Let me present you with a query that limits the result set based on what ST_DWithin() finds:

EXPLAIN ANALYZE SELECT road.highway, road.ref, ST_Distance(road.way, building.way) AS distance
    FROM planet_osm_polygon AS building, planet_osm_line AS road
    WHERE road.highway = 'secondary'
        AND building.name = 'Kin Thermal Power Plant Coal storage building'
        AND ST_DWithin(road.way, building.way, 10000)
    ORDER BY distance;

As you can see we simply added one more WHERE clause to limit the returned geometry by radius. This will result in the following plan:

Sort  (cost=45.66..45.67 rows=1 width=395) (actual time=6.048..6.052 rows=27 loops=1)
    Sort Key: (st_distance(road.way, building.way))
    Sort Method: quicksort  Memory: 27kB
    ->  Nested Loop  (cost=4.63..45.65 rows=1 width=395) (actual time=3.157..6.005 rows=27 loops=1)
        ->  Index Scan using planet_osm_polygon_name_index on planet_osm_polygon building  (cost=0.28..8.30 rows=1 width=207) (actual time=0.051..0.054 rows=1 loops=1)
            Index Cond: (name = 'Kin Thermal Power Plant Coal storage building'::text)
        ->  Bitmap Heap Scan on planet_osm_line road  (cost=4.34..37.09 rows=1 width=188) (actual time=3.090..5.771 rows=27 loops=1)
            Recheck Cond: (way && st_expand(building.way, 10000::double precision))
            Filter: ((highway = 'secondary'::text) AND (building.way && st_expand(way, 10000::double precision)) AND _st_dwithin(way, building.way, 10000::double precision))
            Rows Removed by Filter: 4838
                ->  Bitmap Index Scan on planet_osm_line_way  (cost=0.00..4.34 rows=8 width=0) (actual time=1.978..1.978 rows=4865 loops=1)
                    Index Cond: (way && st_expand(building.way, 10000::double precision))
Total runtime: 6.181 ms

Good. We have just gone down to only 6.181 ms, That seems to be much more efficient.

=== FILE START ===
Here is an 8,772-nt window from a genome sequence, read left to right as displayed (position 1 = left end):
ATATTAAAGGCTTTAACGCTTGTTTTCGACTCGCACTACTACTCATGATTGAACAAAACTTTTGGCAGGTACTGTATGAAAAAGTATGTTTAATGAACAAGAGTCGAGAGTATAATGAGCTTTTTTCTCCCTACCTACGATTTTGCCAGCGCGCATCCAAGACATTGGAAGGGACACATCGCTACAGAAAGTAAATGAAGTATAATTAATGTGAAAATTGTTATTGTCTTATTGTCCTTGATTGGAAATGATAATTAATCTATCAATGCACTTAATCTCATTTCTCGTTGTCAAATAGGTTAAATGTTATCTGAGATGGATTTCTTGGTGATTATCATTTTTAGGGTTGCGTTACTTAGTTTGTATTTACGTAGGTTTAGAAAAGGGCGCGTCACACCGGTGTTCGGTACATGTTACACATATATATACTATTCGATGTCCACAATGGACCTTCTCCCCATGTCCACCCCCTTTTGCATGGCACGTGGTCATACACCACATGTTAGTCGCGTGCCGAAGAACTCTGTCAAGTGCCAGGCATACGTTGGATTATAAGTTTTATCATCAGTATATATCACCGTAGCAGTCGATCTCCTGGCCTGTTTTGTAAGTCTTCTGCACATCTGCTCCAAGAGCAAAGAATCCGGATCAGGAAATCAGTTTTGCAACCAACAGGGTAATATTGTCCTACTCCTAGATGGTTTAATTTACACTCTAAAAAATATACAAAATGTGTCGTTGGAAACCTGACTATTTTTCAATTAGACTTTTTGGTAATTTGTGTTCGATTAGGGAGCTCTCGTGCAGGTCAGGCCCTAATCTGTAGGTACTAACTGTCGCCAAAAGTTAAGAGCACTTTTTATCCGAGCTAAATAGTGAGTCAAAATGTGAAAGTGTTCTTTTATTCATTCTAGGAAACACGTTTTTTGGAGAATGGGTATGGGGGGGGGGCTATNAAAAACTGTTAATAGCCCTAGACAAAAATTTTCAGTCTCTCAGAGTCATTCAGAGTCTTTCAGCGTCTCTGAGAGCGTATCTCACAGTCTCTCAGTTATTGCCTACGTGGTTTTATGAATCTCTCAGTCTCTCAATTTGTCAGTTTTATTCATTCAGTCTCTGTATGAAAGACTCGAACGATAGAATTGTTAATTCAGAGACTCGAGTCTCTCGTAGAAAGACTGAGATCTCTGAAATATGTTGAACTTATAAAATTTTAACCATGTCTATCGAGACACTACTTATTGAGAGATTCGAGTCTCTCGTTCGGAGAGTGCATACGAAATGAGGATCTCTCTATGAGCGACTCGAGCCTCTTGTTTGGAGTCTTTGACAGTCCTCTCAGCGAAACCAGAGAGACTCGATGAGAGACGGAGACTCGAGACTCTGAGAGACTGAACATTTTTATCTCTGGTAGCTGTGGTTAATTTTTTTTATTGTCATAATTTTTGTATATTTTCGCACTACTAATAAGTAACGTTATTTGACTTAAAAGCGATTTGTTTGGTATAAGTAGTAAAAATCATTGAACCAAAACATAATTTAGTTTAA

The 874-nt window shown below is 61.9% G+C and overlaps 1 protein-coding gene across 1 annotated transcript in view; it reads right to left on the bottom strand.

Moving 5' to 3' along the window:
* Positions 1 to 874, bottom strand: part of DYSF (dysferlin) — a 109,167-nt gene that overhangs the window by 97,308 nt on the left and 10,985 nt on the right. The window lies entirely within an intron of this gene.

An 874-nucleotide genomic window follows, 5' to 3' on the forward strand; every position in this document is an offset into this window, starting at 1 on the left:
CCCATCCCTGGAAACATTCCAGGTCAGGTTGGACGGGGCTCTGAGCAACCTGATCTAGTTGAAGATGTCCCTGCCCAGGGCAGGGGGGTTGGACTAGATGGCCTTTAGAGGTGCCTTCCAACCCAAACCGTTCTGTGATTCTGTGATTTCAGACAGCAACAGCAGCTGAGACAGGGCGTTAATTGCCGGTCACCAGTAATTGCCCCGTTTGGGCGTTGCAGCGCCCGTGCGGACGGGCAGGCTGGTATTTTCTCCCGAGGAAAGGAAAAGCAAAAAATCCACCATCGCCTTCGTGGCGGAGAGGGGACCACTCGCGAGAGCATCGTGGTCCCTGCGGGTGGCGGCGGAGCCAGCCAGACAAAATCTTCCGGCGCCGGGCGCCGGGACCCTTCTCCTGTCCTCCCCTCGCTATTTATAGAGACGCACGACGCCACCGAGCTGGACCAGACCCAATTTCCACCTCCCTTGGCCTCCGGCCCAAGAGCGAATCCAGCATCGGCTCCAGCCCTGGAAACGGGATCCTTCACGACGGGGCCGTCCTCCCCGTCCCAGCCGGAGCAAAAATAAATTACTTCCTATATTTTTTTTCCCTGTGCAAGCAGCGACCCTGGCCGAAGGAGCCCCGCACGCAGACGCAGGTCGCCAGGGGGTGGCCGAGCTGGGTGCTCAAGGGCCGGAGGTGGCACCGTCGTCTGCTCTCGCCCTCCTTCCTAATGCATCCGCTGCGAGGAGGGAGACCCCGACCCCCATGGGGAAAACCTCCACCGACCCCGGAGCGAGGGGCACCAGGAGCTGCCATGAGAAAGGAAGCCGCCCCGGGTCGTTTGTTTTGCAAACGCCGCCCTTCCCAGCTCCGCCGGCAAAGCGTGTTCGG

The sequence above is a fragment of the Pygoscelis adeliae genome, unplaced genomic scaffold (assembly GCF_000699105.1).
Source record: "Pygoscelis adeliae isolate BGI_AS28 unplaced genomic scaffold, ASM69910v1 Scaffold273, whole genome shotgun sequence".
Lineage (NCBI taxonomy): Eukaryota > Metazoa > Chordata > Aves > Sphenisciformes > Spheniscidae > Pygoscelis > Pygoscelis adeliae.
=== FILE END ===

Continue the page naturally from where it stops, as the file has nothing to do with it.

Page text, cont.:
As you can see, our query plan got a few new rows. The main thing to notice is the fact that our Bitmap Heap Scan got another Recheck Cond, our expanded ST_DWithin() condition. More to the bottom, you can see that the condition is being pulled from the GiST index:

Index Cond: (way && st_expand(building.way, 10000::double precision))

This seems to be a much more desirable and scalable query.

But there is a drawback, though ST_DWithin() will make for speedy results, it works only by giving it a fixed radius.

As you can see from our usage, we call the function as follows: ST_DWithin(road.way, building.way, 10000). The last argument, "10000", tells us how big the search radius is. In this case our geometry is in meters, so this means we search in a radius of 10 Km.

This static radius number is quite arbitrary and might not always be desirable. What other options do we have without compromising performance too much?

Operators

Another addition of PostGIS we have not talked about much up until now are the spatial operators we have available. You have a total of 16 operators you can use to perform matches on your GIS data.

You have straightforward operators like &&, which returns TRUE if one piece of geometry intersects with another (bounding box calculation) or the << which returns TRUE if one object is fully to the left of another object.

But there are more interesting ones like the <-> and the <#> operators.

The first operator, <->, returns the distance between two points. If you feed it other types of geometry (like a linestring of polygon) it will first draw a bounding box around that geometry and perform a point calculation by using the bounding box centroids. A centroid is the calculated center of a piece of geometry (the drawn bounding box in our case).

The second, <#>, acts completely the same, but works directly on bounding boxes of given geometry. In our case, since we are not working with points, it would make more sense to use this operator.

The big advantage of this distance calculation operator is, once more, the fact that it too calculates using a bounding box and is thus able to use a GiST index. However, the ST_Distance() function calculates distances by finding two points on the given geometry most close to each other, which serves the most accurate result. The <#> operator, as said before, stretches a bounding box around each piece of geometry and therefor deforms our objects, making for less accurate distance measuring.

It is therefor not wise to use <#> to calculate accurate distances, but it is a life saver to sort away geometry that is too far away for our interest.